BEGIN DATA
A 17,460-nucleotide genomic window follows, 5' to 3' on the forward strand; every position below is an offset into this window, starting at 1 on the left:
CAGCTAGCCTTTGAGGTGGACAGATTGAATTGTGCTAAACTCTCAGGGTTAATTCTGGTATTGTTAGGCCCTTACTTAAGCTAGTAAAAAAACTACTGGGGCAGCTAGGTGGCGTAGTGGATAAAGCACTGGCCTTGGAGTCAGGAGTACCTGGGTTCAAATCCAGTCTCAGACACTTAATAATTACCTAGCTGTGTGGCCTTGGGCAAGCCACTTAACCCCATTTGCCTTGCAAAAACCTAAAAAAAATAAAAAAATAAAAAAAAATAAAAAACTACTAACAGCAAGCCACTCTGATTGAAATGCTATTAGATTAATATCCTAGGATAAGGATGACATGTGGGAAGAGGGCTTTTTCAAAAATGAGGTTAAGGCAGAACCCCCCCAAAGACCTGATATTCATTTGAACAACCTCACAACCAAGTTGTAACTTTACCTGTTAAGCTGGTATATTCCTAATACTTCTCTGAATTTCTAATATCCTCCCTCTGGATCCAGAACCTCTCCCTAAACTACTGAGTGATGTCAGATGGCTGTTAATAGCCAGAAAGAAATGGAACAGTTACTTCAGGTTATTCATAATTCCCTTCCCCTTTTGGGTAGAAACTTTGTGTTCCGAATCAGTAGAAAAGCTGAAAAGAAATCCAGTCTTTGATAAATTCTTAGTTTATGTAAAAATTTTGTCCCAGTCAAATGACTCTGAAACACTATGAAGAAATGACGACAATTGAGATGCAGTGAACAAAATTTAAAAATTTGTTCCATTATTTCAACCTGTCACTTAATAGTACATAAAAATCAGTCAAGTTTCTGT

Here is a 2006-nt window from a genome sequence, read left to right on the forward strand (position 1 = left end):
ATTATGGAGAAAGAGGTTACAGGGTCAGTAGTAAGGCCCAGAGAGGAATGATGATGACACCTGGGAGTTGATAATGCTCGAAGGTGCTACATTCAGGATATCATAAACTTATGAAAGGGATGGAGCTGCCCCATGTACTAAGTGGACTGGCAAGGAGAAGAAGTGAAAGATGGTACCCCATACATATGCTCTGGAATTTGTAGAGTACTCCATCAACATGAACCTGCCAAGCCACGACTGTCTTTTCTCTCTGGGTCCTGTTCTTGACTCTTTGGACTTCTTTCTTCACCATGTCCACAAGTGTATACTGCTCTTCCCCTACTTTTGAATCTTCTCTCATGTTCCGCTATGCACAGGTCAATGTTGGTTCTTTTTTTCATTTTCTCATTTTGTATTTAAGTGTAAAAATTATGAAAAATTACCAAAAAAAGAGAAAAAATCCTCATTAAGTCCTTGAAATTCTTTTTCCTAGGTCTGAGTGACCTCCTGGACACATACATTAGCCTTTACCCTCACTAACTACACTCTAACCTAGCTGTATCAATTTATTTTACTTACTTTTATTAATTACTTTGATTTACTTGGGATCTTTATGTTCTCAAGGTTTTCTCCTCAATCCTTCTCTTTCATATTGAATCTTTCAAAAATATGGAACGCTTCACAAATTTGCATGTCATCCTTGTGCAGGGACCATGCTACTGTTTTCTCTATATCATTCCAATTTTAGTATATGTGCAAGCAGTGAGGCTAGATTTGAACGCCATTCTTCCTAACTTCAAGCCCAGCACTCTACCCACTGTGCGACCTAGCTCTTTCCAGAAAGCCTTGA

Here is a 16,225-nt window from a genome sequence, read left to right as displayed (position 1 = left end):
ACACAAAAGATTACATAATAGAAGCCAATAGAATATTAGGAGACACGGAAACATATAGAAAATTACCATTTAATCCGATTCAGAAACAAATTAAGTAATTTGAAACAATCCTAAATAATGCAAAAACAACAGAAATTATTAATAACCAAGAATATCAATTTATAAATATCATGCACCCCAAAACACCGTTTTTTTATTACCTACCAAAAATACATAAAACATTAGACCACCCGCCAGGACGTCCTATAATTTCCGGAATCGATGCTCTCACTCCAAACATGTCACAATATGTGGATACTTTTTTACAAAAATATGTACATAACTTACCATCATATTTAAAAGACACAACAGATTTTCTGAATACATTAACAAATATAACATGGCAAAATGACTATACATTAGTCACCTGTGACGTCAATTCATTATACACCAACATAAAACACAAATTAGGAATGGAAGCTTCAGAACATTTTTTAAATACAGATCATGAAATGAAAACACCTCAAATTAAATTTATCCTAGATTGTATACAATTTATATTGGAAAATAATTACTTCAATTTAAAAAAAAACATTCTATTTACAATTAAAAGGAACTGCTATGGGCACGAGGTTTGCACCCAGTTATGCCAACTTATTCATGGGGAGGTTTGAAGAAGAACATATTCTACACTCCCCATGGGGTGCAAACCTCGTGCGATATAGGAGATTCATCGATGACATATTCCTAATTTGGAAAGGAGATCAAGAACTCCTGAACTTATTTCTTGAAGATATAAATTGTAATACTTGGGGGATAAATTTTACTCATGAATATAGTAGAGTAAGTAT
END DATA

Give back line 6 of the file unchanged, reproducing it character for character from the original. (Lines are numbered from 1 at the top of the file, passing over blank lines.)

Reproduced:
ACACAAAAGATTACATAATAGAAGCCAATAGAATATTAGGAGACACGGAAACATATAGAAAATTACCATTTAATCCGATTCAGAAACAAATTAAGTAATTTGAAACAATCCTAAATAATGCAAAAACAACAGAAATTATTAATAACCAAGAATATCAATTTATAAATATCATGCACCCCAAAACACCGTTTTTTTATTACCTACCAAAAATACATAAAACATTAGACCACCCGCCAGGACGTCCTATAATTTCCGGAATCGATGCTCTCACTCCAAACATGTCACAATATGTGGATACTTTTTTACAAAAATATGTACATAACTTACCATCATATTTAAAAGACACAACAGATTTTCTGAATACATTAACAAATATAACATGGCAAAATGACTATACATTAGTCACCTGTGACGTCAATTCATTATACACCAACATAAAACACAAATTAGGAATGGAAGCTTCAGAACATTTTTTAAATACAGATCATGAAATGAAAACACCTCAAATTAAATTTATCCTAGATTGTATACAATTTATATTGGAAAATAATTACTTCAATTTAAAAAAAAACATTCTATTTACAATTAAAAGGAACTGCTATGGGCACGAGGTTTGCACCCAGTTATGCCAACTTATTCATGGGGAGGTTTGAAGAAGAACATATTCTACACTCCCCATGGGGTGCAAACCTCGTGCGATATAGGAGATTCATCGATGACATATTCCTAATTTGGAAAGGAGATCAAGAACTCCTGAACTTATTTCTTGAAGATATAAATTGTAATACTTGGGGGATAAATTTTACTCATGAATATAGTAGAGTAAGTAT